So, we’ve been led to believe that it’s premature to judge the quality of a draft class by NFL teams in any span shorter than three or four years.
I think the Seahawks can be granted a waiver on the waiting period on the 2012 acquisitions, which in the span of one calendar year have proven themselves far more valuable than even the kindest grades that were handed out on draft weekend.
Let’s see, they picked up the franchise quarterback, the league’s rookie sack leader and the team’s leading tackler by a wide margin.
Dismissed as a C-minus collection at the time by analyst Mel Kiper Jr., they were upgraded to an A after the season when Kiper sorted through compelling evidence.
For example: Russell Wilson’s Pro Bowl, Bobby Wagner’s 140 tackles, Bruce Irvin’s eight sacks, spot starts by cornerback Jeremy Lane and J.R. Sweezy, and solid
reserve play by Robert Turbin and Greg Scruggs.
As the Hawks open the 2013 draft this weekend, it’s illustrative to re-examine how they approached the challenge last year.
Largely forgotten in the aftermath of the draft was that the first two times their picks arose, they traded down to collect more picks.
They passed along No. 12 to the Eagles to drop three spots to take pass-rusher Irvin, but also collect the picks that turned into fourth-round defensive tackle Jaye Howard and sixth-round cornerback Lane.
The Eagles got a nice season out of defender Fletcher Cox (5.5 sacks) with the No. 12, but the Hawks had Irvin targeted anyway and got two others as bonuses.
And in the second round, they dropped four places in a trade with the Jets, who took receiver Stephen Hill (21 catches). The Hawks picked up Wagner from Utah State and got the Jets’ fifth-rounder (linebacker Korey Toomer, who ended up on the practice squad) and Scruggs, a seventh-round defensive end who collected a pair of sacks as a promising sub.
In a conference call on draft day, Irvin said, “I love eating quarterbacks.” At the time he only nibbled, as his sacks came in spurts, but he did prove he has the appetite. And although he’s still on the up-slope of the learning curve, his sack number was still 25 percent of the team’s regular-season total.
The pick of Wilson in the third round was the steal of the draft, as he ended up tying Peyton Manning’s record for TD passes by a rookie (26).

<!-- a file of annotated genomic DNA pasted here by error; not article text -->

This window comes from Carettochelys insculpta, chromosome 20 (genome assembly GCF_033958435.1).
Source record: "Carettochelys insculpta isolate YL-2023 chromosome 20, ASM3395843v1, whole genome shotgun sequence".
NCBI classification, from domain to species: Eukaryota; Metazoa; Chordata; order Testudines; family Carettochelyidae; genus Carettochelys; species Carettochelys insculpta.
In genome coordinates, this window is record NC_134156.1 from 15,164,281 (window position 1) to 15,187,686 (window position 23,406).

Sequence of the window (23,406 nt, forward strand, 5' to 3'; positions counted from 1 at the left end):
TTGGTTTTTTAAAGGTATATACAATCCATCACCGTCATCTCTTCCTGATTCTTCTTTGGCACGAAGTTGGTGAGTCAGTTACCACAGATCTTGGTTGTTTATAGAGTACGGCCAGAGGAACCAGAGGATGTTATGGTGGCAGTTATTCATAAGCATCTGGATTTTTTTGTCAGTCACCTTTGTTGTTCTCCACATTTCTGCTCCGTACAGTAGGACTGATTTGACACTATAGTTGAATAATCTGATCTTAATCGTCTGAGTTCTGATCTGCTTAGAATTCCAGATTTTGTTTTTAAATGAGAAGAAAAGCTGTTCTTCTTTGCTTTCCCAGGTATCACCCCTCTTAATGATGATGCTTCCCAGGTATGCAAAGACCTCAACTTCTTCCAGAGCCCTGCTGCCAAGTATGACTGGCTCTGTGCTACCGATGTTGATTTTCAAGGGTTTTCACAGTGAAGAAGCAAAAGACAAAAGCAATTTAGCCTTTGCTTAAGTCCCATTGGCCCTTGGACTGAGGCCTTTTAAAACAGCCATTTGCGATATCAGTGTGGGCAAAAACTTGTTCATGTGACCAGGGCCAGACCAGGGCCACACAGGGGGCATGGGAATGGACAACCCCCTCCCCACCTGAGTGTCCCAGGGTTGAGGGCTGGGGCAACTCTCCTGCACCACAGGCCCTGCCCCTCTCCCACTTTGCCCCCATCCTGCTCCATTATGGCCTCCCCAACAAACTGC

Wilson told at the time of his numerous pre-draft exploratory chats with general manager John Schneider and offensive coordinator Darrell Bevell, each of whom Wilson called “a great human being.”
From the first interviews, Wilson was unique. He recounted something bold he did within the first week of his transfer to Wisconsin as a senior: He called a team meeting. Basically, he had just parachuted into a new setting and took charge the second his boots hit the ground. The result of the meeting? He was almost immediately named team captain.
One of the few not skeptical of Wilson’s 5-101/2 height, Schneider told of how he showed films of Wilson’s games to coach Pete Carroll, particularly some in awful weather conditions, and three last-minute losses.
“They lost three games this year and in every one of those games, he was driving them down the field at the end of the game looking for a chance to win,” Schneider said last spring.
Here’s how Carroll responded to Schneider’s reports on Wilson: He called former NFL coach and mentor Bud Grant for advice. He questioned him on how his undersize quarterback, Fran Tarkenton, could put together a Hall-of-Fame career.
“(The conversation) just gave me a sense that supported what John (Schneider) had seen and studied over the years and followed (Wilson) along. We just really felt we had a great guy.”
Wilson was grilled about his height, of course, and critics were unswayed by his comments, and the consensus remained that he was too short to play quarterback in the NFL.
But Carroll went on the record with his thoughts on Wilson’s athleticism and savvy and consistent production.
“He can handle all of the pressure that he’s going to be under, and all the scrutiny that he’s going to have to deal with,” Carroll said. “We think more than anybody else that was (available at that point) in the draft, that this guy gives you a chance to have a great player. It’s going to be really exciting to see what he can bring.”
It was exciting. In fact, it’s fair to think that his success alone made the 2012 draft a success. And it didn’t take three seasons to figure it out.Dave Boling: 253-597-8440 firstname.lastname@example.org @DaveBoling